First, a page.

When Michael Rankin’s shoulder started hurting him two years ago, he didn’t hesitate to get it checked out. First he was referred to physical therapy. Then when the pain didn’t decrease, he got an X-ray, which eventually led to an MRI and biopsy that revealed the ultramarathon runner had stage 4 lung cancer.
Rankin, who is African American, is enrolled in a clinical trial at Seattle Cancer Care Alliance, where patient navigators note that Rankin’s path to treatment stands in stark contrast to that of so many minorities. Compared to other racial and ethnic groups in the U.S., African Americans have the highest death rate and the lowest survival rate for the majority of cancers, according to the American Cancer Society. The gloomy outlook is largely due to differences in socioeconomic status and access and availability of health care. In 2017, more than one in five blacks lived below the federal poverty level compared to 9% of whites, making them more likely to struggle to pay for high-quality medical care — and to find it in the first place.
Cancer researchers are aware of the ethnic disparities in cancer survival, which are highlighted during Minority Cancer Awareness Week, observed April 8 to 14. But there is optimism too as the ethnic and racial gap in cancer death rates has begun to shrink in recent years. The overall cancer death rate is decreasing faster in blacks than whites. Over the past 25 years, these declines have amounted to more than 460,000 fewer cancer deaths.
Understanding the health care maze
At SCCA, patient navigators work to connect patients in need of financial support and assistance to community resources. They also help patients steer their way through what can be a confusing maze of health care, especially to those who grew up in communities with a distrust of seeking medical care.
“Black men don’t like going to the doctor because they don’t want to hear the doctor tell them what they need to do,” says Rankin, who is 62. “They don’t want to change their lifestyle.”
Rankin knows he bucks that trend. He’s a self-proclaimed gym rat who visited the doctor regularly and had lived a healthy life — eating well and working out daily — with one glaring exception. He smoked up to two packs of cigarettes a day, taking up the habit when he was 15.
He smoked for 38 years, ignoring a doctor who nagged him to quit, until one night in 2008 when he left the gym, got into his car and decided he was going to stop smoking, right then.
In the years since, he’s run an ultramarathon, 52 miles from Mt. Rainier to Pt. Defiance Park. But his decades of smoking caught up to him last year when he was diagnosed with Stage 4 lung cancer, which had spread to his brain. Last summer, he had surgery to remove the largest two of 12 tumors; radiation targeted the rest. At SCCA, Rankin is now participating in an immunotherapy clinical trial.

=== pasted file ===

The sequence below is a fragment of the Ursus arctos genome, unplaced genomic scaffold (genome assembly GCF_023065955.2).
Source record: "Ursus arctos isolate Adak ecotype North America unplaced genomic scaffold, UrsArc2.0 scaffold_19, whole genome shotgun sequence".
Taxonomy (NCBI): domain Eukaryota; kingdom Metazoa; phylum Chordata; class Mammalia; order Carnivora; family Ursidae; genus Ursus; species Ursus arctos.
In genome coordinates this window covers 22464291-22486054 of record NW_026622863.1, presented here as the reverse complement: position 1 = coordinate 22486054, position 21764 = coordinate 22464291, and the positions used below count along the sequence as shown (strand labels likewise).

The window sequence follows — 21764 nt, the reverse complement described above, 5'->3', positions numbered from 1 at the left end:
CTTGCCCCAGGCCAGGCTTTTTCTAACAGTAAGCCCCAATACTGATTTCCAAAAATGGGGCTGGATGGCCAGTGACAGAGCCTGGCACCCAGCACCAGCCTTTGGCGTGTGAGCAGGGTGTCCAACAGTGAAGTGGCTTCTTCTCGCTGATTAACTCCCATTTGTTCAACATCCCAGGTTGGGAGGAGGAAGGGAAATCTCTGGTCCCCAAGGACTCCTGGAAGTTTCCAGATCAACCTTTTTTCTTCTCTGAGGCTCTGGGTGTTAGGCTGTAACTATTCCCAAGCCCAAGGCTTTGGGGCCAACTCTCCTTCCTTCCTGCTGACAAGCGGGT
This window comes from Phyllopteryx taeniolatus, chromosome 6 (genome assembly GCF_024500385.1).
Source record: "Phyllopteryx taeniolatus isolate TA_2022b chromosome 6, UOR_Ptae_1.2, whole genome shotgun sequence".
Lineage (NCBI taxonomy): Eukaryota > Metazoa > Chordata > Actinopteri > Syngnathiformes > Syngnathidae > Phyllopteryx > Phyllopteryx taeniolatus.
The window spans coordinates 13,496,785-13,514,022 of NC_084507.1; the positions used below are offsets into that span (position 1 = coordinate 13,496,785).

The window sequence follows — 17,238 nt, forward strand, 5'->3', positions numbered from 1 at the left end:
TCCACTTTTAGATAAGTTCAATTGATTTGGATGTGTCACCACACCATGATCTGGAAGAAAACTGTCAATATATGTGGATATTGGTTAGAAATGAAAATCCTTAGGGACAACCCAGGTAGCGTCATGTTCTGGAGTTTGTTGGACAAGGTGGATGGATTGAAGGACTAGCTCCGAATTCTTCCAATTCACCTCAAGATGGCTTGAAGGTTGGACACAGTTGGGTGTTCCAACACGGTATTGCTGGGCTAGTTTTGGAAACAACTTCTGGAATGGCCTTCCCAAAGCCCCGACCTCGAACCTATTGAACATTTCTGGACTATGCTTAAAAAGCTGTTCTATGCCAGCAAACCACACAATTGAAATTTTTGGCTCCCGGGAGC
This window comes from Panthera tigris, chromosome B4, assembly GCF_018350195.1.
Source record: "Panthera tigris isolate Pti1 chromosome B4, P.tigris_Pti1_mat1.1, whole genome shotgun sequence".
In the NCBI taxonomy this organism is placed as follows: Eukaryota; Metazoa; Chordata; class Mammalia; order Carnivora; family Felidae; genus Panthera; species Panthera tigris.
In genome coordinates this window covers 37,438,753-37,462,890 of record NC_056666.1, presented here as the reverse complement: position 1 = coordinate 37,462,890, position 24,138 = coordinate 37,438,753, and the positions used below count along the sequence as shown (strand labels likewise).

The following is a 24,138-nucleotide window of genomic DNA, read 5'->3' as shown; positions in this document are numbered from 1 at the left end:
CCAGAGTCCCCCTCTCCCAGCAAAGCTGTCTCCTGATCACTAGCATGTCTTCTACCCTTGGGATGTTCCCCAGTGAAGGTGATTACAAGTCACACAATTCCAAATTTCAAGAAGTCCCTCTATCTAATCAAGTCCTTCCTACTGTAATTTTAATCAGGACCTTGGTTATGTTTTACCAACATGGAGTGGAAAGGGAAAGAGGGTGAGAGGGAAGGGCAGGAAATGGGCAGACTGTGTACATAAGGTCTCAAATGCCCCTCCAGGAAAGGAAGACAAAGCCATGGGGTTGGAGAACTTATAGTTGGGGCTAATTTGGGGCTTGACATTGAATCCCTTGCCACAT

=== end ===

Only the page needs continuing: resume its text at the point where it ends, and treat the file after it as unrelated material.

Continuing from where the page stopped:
Patient navigators can help. Carmen Cunningham, one of SCCA’s three patient navigators, is from the Dominican Republic and speaks Spanish. She founded the program in 2007. “Historically, the poor and disenfranchised minorities who are not fully integrated into the mainstream suffer a lot of oppression in the community, as a culture and at work,” she said. “You are not treated the same as a white person if you are Somali, Asian, Hispanic or African-American. We want to make sure that doesn’t happen at SCCA.”
Advocating for the patient
Patient navigators help patients understand their treatment plan and the resources, including financial benefits, that are available to help support them. That can be a difficult task, considering the skepticism with which many minorities view medical care. “There is fear and mistrust of the medical system within the African-American community from my personal experience, but it exists within all minority cultures,” says patient navigator Michelle Watson, who is African-American. “Say you’re in a new place and you don’t speak the language. Maybe you don’t have family here. Maybe you never saw a doctor before and now you are routed into this world. What it boils down to is helping people understand how to reach out to the medical community, then helping them figure out how to pay for that treatment.”
Increasing diversity among medical providers is one way to help patients feel more comfortable. Dr. Rafael Santana-Davila, Rankin’s oncologist at SCCA, understands the hesitancy that minorities may feel in seeking medical care. Originally from Mexico, Dr. Santana-Davila notes that Latinos who don’t speak English well face an additional obstacle to staying healthy. “Having a language barrier makes seeking care even more complex,” he said. Seeing a doctor or nurse who comes from a shared background and speaks a patient’s language can have a positive impact on a patient’s experience with seeking medical care.
As for Rankin, he is working on rebuilding his strength so he can hit the marathon circuit again. He credits his fitness obsession and his decisions to stop smoking and to seek medical care as soon as he didn’t feel well to his survival. Now he wants other minorities to understand the importance of going to the doctor regularly. “I’m on a mission to help inspire as many people as I can,” says Rankin, whose advocacy includes helping encourage other smokers to give up tobacco.